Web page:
A gorgeous, soulful alto that envelopes hooks and harmonies; a musically gifted mind that collaborates with Leonard Cohen; a pop sensibility that earns a GRAMMY Award with Patti LaBelle (“New Attitude”)–that’s Sharon Robinson: singer, songwriter, producer and artist.

Sharon’s 2008 debut solo album, Everybody Knows, received rave reviews in the US and UK from outlets such as Mojo, Jazziz, The Independent (UK) and the San Francisco Bay Guardian; eventually selling 15,000 units on a shoestring marketing budget—no small feat for an indie release in today’s world of shrinking sales. The set–which Leonard Cohen calls “a masterful work”–includes seven of her own compositions and three songs co-written with Cohen: the classics “Everybody Knows” and “Summertime” along with “Alexandra Leaving” from Ten New Songs, the critically acclaimed 2001 Cohen album which Robinson produced, co-wrote and performs on. The seductive electronic production of Ten New Songs is a through-line for Everybody Knows linking memorable melodies and complex emotional themes on the five new compositions and five favorite existing songs.  And now, Sharon is releasing Caffeine, a new collection of original songs, with deeper and more far reaching production, lyrical sophistication and an exploration of more diverse genres than her previous projects.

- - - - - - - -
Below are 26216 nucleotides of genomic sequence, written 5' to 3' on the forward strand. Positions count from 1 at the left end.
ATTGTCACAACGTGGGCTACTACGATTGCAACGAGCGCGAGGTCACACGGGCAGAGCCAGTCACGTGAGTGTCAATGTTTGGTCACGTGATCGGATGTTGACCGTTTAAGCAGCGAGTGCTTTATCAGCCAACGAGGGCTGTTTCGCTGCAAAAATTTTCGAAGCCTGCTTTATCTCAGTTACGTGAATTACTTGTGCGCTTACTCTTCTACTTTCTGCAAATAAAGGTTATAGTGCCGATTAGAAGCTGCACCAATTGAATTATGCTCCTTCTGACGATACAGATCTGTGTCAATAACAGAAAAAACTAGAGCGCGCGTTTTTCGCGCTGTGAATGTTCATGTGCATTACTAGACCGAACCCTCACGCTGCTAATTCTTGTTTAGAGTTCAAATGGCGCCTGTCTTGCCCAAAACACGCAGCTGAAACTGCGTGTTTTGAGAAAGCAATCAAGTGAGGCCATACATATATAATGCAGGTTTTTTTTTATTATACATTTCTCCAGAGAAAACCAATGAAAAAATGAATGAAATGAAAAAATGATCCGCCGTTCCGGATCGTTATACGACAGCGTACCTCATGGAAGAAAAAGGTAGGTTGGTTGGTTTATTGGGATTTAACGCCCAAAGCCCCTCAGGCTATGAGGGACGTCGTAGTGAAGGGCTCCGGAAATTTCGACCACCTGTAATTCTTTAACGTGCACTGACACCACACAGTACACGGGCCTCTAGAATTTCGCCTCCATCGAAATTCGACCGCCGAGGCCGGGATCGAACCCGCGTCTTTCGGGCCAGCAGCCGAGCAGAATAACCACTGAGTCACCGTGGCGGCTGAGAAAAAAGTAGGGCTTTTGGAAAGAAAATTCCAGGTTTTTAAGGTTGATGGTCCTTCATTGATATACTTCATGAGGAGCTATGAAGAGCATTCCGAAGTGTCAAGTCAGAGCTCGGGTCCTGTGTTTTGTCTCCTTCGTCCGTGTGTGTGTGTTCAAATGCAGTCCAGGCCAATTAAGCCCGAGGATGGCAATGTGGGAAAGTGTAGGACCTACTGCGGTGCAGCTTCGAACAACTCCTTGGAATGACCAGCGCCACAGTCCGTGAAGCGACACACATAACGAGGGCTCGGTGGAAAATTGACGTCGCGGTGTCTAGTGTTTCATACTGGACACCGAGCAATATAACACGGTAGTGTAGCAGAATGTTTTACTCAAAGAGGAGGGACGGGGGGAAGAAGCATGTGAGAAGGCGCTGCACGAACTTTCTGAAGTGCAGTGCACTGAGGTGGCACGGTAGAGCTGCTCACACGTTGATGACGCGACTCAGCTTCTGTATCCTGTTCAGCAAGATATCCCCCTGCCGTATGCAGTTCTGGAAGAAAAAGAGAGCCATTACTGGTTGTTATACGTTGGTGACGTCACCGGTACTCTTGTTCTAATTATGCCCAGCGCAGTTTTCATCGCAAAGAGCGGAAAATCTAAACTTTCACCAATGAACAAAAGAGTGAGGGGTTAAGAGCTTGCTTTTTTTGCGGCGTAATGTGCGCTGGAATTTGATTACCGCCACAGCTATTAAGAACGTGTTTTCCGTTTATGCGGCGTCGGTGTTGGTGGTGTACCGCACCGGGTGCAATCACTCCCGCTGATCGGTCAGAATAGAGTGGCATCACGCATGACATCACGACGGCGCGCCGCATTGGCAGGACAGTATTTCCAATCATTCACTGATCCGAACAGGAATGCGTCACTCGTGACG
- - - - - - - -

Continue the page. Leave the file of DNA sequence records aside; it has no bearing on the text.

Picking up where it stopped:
Robinson’s talent and versatility behind the scenes as a music producer, songwriter and background vocalist have allowed her to work with a diverse roster of notable artists including Stevie Nicks, Aaron Neville, Morris Day, Robbie Kreiger, Thelma Houston, Brenda Russell, Jennifer Warnes, Randy Crawford, Hamish Stuart and Matthew Wilder. Her co-write of the Top 10 hit “New Attitude” for Patti LaBelle led to three GRAMMY Award nominations and a win for Best Soundtrack Album (Beverly Hills Cop) in 1985. Her original compositions have also been featured in films such as Wonder Boys, Natural Born Killers, Pump Up The Volume, Stakeout and Wim Wenders’ Land of Plenty. But regardless of what project she’s involved with, her long-time friend and collaborator Cohen is never far out of the picture. Beginning in 2008, Robinson was a featured background vocalist on Cohen’s six-year international tour; his first run of live performances since 1993. The set list for the show included five songs she co-wrote with Cohen, and showcased her arrangements of these co-written works as well as nightly standing ovations for her solo performances.

It’s not surprising that Robinson has worked with such diverse personalities and in so many genres. Her affinity for all kinds of music developed at an early age. Born in San Francisco, her family moved to Los Angeles when she was five. A year later she began studying classical piano, and at age 12 started writing and recording her own songs. As a teenager, she devoured a steady diet of Motown and Atlantic radio hits while working at the family restaurant, and while at home, she listened to such greats as Ray Charles, Otis Redding, Marvin Gaye, Stan Getz and Joni Mitchell. The influence of this musical stew led to Robinson recording a demo at the age of 16, which landed her a recording contract with a label that folded before her album was made. But there was a silver lining.